Sidney Lumet would be held up there with Scorsese, Spielberg and Wilder as the best director if it weren’t for his inconsistency. But for me he’s always been a favourite creating some of the best, most captivating films of all time. He’s a master of subtlety, bringing about a look and feel of mystery and suspense. He was no doubt one of the directors who captured on-screen criminals and those handing out justice in a way no other did.
Starting out in television, Lumet’s first try at feature film is still considered to be his best and is often ranked in the top 20 (or even 10) of all time. 12 Angry Men is the epitome of directing, taking place in one room when a jury works out a complicated homicide. Progressive, complex and still fresh this is what Lumet will and shoul be remembered for.
The Scorsese to Al Pacino’s Robert De Niro, Lumet strenghtened Pacino’s style and fame in the haze and aftermath of the Godfather. First depicting the classic good cop story of Serpico and moving on to Dog Day Afternoon where Pacino plays a gay bank robber with a heart of gold. These very different roles were an indication of Lumet’s capabilities to bring the best out of the actors, leaving the most blasting action to the background and focusing on the character story, rather than the show. He was considered an ‘actor’s director’ and worked with the most talented actors of all time during his long career. Pacino, Henry Fonda, Lauren Bacall, Richard Burton, Michael Caine, Paul Newman, River Phoenix, Jeff Bridges and Philip Seymour Hoffman to name a few, worked with Sidney Lumet and hailed him as on the most dependable, supportive and challenging directors there is.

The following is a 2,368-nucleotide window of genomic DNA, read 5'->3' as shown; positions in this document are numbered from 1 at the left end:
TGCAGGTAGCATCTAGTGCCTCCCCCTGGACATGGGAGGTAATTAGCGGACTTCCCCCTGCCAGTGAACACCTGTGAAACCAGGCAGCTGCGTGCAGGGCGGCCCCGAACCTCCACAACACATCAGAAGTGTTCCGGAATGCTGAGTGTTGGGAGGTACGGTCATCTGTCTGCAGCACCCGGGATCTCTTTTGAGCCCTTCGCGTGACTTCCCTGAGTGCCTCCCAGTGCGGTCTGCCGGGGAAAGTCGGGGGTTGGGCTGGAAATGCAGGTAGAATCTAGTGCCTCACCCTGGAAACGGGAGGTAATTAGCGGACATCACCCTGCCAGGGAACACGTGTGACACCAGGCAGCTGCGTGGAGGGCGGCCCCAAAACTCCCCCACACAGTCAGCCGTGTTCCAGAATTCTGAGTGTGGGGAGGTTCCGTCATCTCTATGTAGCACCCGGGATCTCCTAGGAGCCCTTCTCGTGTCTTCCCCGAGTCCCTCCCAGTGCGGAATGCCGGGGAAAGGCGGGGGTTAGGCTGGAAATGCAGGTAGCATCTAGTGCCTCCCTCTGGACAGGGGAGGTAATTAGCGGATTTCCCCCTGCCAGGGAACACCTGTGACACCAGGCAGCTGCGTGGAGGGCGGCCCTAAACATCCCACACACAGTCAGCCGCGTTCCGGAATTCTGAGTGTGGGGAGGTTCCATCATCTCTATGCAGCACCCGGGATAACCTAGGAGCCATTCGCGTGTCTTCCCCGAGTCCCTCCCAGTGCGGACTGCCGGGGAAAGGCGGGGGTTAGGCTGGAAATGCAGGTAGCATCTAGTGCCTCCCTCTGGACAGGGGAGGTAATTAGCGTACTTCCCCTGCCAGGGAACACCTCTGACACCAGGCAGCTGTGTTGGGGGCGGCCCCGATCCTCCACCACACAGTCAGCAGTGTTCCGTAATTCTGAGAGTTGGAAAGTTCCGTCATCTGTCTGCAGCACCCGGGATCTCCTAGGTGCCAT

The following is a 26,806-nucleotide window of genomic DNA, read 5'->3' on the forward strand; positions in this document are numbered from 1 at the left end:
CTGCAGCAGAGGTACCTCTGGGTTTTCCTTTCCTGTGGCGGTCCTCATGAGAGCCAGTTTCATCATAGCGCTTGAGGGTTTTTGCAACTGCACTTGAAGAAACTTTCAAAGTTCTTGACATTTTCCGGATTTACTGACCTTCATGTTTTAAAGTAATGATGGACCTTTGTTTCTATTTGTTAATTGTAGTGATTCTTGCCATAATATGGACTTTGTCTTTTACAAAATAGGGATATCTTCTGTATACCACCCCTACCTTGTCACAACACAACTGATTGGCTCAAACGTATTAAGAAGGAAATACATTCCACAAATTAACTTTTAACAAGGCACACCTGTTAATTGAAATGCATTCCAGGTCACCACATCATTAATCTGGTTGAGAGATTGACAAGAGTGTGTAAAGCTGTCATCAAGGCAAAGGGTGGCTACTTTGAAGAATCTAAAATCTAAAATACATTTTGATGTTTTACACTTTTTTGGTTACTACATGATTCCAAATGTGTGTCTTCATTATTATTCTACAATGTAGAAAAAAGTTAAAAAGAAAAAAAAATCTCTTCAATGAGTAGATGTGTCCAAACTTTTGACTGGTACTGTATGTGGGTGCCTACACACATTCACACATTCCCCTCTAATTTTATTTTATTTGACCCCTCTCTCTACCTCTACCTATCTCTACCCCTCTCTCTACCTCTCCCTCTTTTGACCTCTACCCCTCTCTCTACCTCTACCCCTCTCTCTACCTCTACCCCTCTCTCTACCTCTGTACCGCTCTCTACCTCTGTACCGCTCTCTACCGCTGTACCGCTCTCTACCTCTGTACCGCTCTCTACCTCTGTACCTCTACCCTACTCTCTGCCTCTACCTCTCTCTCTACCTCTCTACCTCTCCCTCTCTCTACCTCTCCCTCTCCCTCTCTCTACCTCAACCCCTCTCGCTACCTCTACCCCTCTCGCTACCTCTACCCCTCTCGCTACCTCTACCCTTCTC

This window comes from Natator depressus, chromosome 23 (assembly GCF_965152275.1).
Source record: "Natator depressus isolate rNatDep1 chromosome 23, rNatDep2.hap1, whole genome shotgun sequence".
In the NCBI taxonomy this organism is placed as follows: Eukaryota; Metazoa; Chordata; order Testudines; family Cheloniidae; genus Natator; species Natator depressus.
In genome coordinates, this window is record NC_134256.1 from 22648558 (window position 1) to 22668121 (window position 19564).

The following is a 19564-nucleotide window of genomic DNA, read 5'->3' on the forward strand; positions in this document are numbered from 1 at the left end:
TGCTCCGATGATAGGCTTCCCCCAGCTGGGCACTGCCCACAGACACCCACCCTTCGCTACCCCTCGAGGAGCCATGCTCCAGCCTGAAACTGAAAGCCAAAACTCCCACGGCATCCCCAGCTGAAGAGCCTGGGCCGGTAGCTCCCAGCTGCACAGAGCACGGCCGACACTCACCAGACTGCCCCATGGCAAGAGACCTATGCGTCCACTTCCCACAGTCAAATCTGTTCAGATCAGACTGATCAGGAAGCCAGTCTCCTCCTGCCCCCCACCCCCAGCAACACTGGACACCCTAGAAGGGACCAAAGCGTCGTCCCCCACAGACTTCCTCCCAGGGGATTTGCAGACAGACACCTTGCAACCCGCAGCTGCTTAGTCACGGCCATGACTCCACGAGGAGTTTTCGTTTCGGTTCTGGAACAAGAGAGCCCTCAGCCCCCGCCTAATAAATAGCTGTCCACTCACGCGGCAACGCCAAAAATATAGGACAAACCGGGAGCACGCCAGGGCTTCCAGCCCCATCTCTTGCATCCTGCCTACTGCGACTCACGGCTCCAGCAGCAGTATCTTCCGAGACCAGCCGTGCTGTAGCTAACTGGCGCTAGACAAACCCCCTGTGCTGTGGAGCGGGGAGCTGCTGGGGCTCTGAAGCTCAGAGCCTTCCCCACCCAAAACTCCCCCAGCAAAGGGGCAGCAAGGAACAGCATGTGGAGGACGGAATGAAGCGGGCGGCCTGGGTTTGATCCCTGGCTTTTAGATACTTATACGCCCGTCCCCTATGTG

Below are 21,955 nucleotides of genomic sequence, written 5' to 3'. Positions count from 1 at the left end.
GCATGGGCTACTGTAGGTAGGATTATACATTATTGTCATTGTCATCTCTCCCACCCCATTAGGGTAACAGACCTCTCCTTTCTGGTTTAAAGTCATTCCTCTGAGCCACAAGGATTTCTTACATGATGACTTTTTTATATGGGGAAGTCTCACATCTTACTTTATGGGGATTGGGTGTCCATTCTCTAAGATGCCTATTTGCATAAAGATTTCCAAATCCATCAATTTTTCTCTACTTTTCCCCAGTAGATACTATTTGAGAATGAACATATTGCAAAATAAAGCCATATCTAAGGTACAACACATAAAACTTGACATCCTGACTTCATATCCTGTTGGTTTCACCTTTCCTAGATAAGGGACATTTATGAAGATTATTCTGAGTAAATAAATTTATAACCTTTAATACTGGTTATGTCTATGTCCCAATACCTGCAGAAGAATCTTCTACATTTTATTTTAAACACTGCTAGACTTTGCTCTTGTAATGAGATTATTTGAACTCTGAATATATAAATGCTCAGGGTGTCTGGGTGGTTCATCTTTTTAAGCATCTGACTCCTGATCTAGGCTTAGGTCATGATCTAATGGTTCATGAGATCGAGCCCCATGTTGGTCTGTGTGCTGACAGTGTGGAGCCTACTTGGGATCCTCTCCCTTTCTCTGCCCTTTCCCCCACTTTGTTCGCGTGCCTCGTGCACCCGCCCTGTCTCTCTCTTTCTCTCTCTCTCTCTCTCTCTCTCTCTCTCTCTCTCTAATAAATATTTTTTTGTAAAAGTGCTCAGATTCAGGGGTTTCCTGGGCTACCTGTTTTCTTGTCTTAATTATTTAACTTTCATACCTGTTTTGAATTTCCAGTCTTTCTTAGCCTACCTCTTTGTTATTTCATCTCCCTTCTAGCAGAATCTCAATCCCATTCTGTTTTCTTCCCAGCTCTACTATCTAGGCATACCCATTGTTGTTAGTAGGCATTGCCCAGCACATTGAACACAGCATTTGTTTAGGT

Lumet also took part in the 70’s trend of social commentary, nabbing on to the world of network television and their corrupt ways. Network continued, with the likes of The King of Comedy, the emerging criticism of the the world of fame, then bigger than ever before.
In 2005, Lumet won the Academy Award for Lifetime Achievement before directing his last and one of his most interesting works, Before the Devil Knows You’re Dead. On the surface a crime thriller, but actually an interesting family dynamic of two brothers that take the wrong path and end up robbing their parents jewelry shop. His last work was his best in years, having not shone as a great filmmaker of all time, but a brilliance faded; but with his last effort he proved his talent, creativity and ability to depict complex minds and help actors achieve their best work.